Coronavirus UK: Sixth person dies after contracting Covid-19

Andrew Griffin
Tuesday 10 March 2020 14:48 GMT
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Coronavirus cases: The spread outside China

A sixth person has died in the UK after testing positive for coronavirus.

The man was in his early 80s and had underlying health conditions, according to the hospital who treated him.

A West Hertfordshire Hospitals NHS Trust spokespersons said: “Sadly, we can confirm that a man who was being cared for at Watford General Hospital, and had tested positive for COVID-19, has died.

"The patient, who died in the evening of Monday March 9th, was in his early 80s and had underlying health conditions.

“His family has been informed and our thoughts and condolences are with them at this difficult and distressing time.”

Chris Whitty, chief medical officer for England, said the man is thought to have contracted the disease in the UK.

"I am sorry to confirm a sixth patient in England who tested positive for COVID-19 has sadly died," Professor Whitty said. "I offer my sincere condolences to their family and friends and ask that their privacy is respected.

"The patient, who was being treated by West Hertfordshire Hospitals NHS Trust, was in their eighties and had underlying health conditions. It appears the virus was acquired in the UK and full contact tracing has begun.”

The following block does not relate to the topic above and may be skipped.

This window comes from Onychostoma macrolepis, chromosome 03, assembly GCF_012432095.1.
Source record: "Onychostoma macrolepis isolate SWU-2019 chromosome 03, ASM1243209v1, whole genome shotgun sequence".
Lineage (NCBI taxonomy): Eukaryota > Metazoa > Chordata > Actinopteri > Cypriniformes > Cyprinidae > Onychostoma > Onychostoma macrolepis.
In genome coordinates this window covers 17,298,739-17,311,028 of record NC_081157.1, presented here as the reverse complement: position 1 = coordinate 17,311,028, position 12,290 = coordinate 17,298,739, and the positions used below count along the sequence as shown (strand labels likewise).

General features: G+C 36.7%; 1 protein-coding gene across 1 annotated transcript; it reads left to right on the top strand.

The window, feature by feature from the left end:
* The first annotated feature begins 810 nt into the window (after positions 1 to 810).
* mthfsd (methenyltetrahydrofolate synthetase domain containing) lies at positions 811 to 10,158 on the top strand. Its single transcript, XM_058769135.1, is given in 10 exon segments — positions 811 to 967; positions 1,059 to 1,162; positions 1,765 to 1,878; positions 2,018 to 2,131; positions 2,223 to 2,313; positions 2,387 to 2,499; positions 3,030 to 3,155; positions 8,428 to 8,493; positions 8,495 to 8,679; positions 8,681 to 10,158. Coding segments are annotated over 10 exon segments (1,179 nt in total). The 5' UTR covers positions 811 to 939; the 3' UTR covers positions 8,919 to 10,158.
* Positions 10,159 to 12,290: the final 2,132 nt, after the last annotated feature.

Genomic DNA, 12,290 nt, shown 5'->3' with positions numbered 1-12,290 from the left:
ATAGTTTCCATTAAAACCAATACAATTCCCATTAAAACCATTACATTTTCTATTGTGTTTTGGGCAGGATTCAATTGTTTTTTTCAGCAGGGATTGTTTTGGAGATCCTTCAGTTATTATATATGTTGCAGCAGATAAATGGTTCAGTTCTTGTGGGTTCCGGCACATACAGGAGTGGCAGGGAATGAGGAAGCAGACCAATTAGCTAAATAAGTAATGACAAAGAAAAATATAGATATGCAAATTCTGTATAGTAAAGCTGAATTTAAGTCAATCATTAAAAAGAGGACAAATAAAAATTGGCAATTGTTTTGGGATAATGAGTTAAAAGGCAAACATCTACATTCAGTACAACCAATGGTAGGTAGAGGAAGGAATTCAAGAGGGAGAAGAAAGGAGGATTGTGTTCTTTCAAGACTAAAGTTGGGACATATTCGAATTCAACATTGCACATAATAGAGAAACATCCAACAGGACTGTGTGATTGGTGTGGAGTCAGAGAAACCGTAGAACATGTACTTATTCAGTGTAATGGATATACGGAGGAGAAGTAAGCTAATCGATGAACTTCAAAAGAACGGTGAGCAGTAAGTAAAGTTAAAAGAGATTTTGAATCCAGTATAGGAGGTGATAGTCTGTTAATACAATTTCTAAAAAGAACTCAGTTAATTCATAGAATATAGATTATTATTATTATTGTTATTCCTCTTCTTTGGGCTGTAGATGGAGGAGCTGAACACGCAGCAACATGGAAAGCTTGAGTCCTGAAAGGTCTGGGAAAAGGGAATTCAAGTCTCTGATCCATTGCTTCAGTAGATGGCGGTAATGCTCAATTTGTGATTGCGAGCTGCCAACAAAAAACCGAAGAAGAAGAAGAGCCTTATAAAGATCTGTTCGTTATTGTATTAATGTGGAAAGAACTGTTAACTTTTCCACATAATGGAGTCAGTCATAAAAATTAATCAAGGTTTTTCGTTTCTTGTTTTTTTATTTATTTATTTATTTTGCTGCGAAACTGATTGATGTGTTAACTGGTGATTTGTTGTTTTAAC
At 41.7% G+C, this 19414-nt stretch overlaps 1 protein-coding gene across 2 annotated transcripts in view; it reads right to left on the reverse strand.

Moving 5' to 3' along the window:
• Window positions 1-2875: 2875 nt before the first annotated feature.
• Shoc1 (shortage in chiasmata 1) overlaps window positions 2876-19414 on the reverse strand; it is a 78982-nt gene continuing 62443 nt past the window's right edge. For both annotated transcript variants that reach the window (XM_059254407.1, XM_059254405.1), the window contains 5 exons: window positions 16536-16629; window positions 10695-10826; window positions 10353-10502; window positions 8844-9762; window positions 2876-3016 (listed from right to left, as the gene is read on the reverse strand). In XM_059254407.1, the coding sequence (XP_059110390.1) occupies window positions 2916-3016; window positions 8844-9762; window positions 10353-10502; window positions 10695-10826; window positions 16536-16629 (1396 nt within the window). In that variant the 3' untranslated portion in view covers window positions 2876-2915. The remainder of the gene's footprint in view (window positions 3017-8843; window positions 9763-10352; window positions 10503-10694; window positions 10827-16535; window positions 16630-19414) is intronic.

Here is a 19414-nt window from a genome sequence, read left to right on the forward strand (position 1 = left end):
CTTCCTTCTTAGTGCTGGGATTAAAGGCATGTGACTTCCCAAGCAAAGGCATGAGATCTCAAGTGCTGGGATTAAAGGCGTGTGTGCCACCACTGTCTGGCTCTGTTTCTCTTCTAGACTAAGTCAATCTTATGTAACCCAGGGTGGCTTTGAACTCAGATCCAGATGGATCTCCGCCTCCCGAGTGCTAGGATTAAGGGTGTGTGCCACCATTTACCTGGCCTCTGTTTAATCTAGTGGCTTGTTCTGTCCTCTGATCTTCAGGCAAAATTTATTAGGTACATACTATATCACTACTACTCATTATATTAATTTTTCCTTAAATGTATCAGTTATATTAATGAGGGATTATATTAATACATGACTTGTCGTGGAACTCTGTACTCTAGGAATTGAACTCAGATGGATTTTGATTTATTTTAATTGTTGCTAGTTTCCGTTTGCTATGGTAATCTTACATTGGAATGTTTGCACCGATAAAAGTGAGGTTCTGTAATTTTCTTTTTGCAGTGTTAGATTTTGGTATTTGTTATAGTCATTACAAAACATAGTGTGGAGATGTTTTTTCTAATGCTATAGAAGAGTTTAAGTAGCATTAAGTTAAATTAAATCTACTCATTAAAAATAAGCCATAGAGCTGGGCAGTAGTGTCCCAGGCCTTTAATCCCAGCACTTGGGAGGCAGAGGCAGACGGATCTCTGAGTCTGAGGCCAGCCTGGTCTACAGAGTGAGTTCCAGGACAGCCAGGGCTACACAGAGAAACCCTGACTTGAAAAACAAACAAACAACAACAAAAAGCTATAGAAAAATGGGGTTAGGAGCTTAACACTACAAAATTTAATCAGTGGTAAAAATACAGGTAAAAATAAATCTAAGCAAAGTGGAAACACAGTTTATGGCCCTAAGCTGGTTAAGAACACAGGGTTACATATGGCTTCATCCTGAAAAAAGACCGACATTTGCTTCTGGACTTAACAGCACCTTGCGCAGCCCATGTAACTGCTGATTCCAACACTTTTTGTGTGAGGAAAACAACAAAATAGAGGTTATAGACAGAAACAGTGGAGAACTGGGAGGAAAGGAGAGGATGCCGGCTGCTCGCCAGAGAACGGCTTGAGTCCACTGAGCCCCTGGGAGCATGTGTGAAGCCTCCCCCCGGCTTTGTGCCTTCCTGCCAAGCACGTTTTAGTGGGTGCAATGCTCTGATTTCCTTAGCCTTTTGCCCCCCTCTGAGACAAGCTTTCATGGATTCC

The death is the third to be announced in 24 hours. On Monday, officials announced that patients in Wolverhampton and Epsom had died.

The announcement came shortly before the UK was due to reveal updated numbers for the number of people tested positive for coronavirus in the UK.

And it followed warnings that the peak of the epidemic in the UK is expected within the next fortnight, according to England's deputy chief medical officer.

Dr Jenny Harries defended the Government's decision to delay closing schools and the introduction of other stringent tactics, saying experts are assessing new cases on an hourly basis to achieve a "balanced response".

But new measures - including those aimed at protecting the elderly and vulnerable - are expected shortly as cases rise more rapidly across the UK.

Dr Harries said the vast majority of those diagnosed with coronavirus in the UK are "pretty well" but that they may "feel a bit rough for a few days".

She added: "We can expect a peak in cases, it has a relatively slow take off at the start, that's where we are at the moment, it will start to rise quite sharply."

Asked when the rapid increase of infections might end, she said: "Within 10 to 14 days we will be likely to advise people with symptoms to self-isolate and we are expecting that start of the peak to come within that period."

Staying at home in self-isolation was "extremely effective in trying to move our epidemic curve forward", she added.

Dr Harries said cancelling big outdoor events like football matches would not necessarily be a decision supported by science.

"The virus will not survive very long outside," she said. "Many outdoor events, particularly, are relatively safe."

Speaking on Sky News, Dr Harries said "many thousands of people" would contract coronavirus as the disease continued to spread in the UK.

"We currently have relatively few cases here, which is why we are still in the containment phase," she said.